Yet Kalenga remained untroubled and would not let them get the better of him. After all, if he was to indeed make it, he would need to toughen up.
“There was all sort of talk going round and making friends was a bit difficult because they were all much older than me,” he recalls.
He kept the resolve that if his schoolmates were doing it, so could he and for him age was nothing but a figure.
“I kept telling myself, if they can do it so can I until it became, I am doing it, why aren’t they?” Kalenga remarks.
He believes age is really the factor which helped him and had he gone to a flying school when he was older, he would have been complacent.
The lecturers at Forty Three Air School were experienced pilots, so they knew exactly how Kalenga felt in the students’ seat.
There were some really tough ones who had formerly worked in the army, but Kalenga and his colleagues knew that tough love and not cuddles is what would get them flying aircraft.
The Forty Three Air School chain is known to get a lot of good pilots out often which makes Kalenga feel the school is doing something right in pushing its students towards being the best pilots they can be.
He stayed at Forty Three Air School for a year and three months. This was the length of time it took for him to complete his commercial pilot licence with instrument rating.
The legal age for one to obtain a commercial pilot licence in Zambia is 18 and Kalenga was that very age when he got his in 2013.
Prior to this, he had obtained his private pilot’s licence at the age of 17 and was ecstatic when it happened.
Soon, he was moving from office to office in search of a job. He returned home but his age and boyish looks did not help him much. He looked like he quit school too early.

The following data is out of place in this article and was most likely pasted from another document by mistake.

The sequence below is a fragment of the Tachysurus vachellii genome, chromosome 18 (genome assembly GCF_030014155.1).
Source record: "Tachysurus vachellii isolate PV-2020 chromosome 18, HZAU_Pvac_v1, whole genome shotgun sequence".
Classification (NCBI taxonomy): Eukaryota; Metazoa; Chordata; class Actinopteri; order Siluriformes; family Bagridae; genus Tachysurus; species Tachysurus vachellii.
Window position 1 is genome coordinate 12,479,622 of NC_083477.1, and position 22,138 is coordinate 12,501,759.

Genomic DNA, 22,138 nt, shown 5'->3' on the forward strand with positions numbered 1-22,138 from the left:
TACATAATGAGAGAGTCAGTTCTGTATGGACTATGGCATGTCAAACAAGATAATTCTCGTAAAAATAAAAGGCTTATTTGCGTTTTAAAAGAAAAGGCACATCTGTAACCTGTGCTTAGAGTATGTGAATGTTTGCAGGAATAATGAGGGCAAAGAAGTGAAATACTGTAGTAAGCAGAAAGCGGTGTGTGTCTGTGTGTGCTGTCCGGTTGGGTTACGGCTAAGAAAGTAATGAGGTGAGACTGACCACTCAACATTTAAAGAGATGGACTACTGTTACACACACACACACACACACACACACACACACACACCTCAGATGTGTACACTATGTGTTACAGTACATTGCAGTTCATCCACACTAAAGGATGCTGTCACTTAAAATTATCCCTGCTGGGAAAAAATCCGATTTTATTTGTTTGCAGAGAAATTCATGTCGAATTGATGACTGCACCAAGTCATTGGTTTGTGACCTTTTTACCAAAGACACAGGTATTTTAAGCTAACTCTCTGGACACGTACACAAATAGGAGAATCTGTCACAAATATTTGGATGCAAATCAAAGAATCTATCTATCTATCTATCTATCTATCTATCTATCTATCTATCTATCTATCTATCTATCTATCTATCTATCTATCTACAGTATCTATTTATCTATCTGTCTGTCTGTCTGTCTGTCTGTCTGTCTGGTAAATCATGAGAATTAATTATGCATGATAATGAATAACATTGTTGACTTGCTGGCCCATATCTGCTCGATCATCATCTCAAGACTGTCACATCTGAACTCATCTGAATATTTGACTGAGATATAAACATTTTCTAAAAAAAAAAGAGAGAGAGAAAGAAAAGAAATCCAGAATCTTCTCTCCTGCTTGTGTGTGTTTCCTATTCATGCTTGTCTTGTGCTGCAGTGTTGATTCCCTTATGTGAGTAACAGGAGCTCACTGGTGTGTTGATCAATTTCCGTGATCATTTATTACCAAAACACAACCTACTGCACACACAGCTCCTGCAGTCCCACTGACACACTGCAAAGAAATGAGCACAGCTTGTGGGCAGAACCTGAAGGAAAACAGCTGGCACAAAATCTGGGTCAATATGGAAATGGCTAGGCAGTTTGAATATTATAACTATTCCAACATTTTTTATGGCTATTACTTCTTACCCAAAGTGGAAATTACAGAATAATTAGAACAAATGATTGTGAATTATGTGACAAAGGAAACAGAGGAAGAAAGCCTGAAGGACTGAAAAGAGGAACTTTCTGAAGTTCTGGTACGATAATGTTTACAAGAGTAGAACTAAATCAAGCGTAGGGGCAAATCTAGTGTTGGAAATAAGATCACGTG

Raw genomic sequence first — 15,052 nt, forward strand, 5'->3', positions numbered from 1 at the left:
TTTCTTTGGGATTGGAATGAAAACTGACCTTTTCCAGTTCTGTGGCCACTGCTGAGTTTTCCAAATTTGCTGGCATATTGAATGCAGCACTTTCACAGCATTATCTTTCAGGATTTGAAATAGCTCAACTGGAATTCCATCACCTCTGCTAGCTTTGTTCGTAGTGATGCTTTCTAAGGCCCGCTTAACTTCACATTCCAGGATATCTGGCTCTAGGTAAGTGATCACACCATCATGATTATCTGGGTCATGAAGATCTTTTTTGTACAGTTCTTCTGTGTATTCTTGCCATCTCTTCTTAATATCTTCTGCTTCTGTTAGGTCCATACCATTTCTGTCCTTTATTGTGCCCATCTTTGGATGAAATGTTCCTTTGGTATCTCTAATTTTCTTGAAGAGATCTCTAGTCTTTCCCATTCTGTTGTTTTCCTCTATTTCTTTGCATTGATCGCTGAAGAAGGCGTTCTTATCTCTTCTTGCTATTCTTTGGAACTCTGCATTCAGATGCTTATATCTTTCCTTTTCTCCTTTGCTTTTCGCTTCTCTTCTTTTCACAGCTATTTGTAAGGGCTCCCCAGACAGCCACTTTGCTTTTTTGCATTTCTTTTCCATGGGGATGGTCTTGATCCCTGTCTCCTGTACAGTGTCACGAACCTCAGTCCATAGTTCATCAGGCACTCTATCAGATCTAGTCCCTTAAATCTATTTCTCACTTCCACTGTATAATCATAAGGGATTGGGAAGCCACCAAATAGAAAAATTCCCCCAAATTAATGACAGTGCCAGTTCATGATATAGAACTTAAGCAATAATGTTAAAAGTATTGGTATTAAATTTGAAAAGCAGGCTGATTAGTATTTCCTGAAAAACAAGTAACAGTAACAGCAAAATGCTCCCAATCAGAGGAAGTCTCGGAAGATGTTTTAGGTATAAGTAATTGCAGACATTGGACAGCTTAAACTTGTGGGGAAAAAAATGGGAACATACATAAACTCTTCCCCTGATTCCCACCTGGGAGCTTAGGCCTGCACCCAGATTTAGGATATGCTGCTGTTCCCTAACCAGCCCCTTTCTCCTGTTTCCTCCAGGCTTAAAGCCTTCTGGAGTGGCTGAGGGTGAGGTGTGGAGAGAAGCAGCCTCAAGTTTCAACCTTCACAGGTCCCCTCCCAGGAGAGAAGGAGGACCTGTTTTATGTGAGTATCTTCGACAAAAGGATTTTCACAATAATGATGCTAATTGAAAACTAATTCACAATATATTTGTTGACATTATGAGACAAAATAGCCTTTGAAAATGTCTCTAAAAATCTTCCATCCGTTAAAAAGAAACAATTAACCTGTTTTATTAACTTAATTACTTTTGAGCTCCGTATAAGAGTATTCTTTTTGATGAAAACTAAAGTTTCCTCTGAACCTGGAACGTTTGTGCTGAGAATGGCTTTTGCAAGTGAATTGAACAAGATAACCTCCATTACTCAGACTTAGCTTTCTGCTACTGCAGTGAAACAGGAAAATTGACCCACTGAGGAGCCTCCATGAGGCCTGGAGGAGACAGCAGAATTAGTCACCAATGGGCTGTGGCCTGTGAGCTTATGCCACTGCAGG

“It’s not a fun process to embark on when you are 19. I had to go looking for a job at Kenneth Kaunda International Airport and I could tell by the way some of the receptionists looked at me that they didn’t feel it was my place,” Kalenga says.
Overall, it was a tedious process for him but eventually something somehow came through.
Four and a half months ago, Kalenga’s breakthrough came when he started flying commercially for Proflight Zambia, a job he says has completely transformed his life.
“Proflight really have helped me in more ways than they know. They think they have just hired another pilot but for me they have completely transformed my life,” Kalenga states with an unflinching confidence that masks his true age.
He says Proflight is one of the few companies in the southern African region that will get a fresh pilot like him from 200 hours to 2,800 hours in no time.
Though still young, with a struggling beard, Kalenga is the personification of determination. He is sharp with a contagious sense of humour and a smile to melt hearts.  He realises that he is lucky to be living his dream as a young Zambian.
At his uncle’s home in Lusaka’s Salama Park, out of his uniform and dressed down in a vest and baggy basketball shorts, no one would ever guess that Kalenga actually flies an aircraft for a living.
He has accumulated 494.8 hours in the air so far while flying the 14-seater Cessna 208 Caravan. Someday, likely soon, he wants to fly the Airbus A380.
For now, he can boldly tell anyone that the sky is no longer his limit.